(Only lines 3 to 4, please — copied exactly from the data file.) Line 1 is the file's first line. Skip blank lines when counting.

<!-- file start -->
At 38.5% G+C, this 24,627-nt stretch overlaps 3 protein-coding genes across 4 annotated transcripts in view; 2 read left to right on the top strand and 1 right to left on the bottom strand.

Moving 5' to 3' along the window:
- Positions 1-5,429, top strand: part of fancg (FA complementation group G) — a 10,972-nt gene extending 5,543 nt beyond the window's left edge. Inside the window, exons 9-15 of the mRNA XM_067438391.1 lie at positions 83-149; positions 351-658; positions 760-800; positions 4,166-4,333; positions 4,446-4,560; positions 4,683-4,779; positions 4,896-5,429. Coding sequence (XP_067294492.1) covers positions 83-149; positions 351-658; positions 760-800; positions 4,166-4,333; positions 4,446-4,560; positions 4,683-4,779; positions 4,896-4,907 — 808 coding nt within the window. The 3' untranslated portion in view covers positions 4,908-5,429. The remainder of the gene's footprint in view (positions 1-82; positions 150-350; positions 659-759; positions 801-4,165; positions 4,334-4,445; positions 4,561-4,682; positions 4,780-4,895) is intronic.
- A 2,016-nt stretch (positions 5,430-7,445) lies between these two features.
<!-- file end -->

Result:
- Positions 1-5,429, top strand: part of fancg (FA complementation group G) — a 10,972-nt gene extending 5,543 nt beyond the window's left edge. Inside the window, exons 9-15 of the mRNA XM_067438391.1 lie at positions 83-149; positions 351-658; positions 760-800; positions 4,166-4,333; positions 4,446-4,560; positions 4,683-4,779; positions 4,896-5,429. Coding sequence (XP_067294492.1) covers positions 83-149; positions 351-658; positions 760-800; positions 4,166-4,333; positions 4,446-4,560; positions 4,683-4,779; positions 4,896-4,907 — 808 coding nt within the window. The 3' untranslated portion in view covers positions 4,908-5,429. The remainder of the gene's footprint in view (positions 1-82; positions 150-350; positions 659-759; positions 801-4,165; positions 4,334-4,445; positions 4,561-4,682; positions 4,780-4,895) is intronic.
- A 2,016-nt stretch (positions 5,430-7,445) lies between these two features.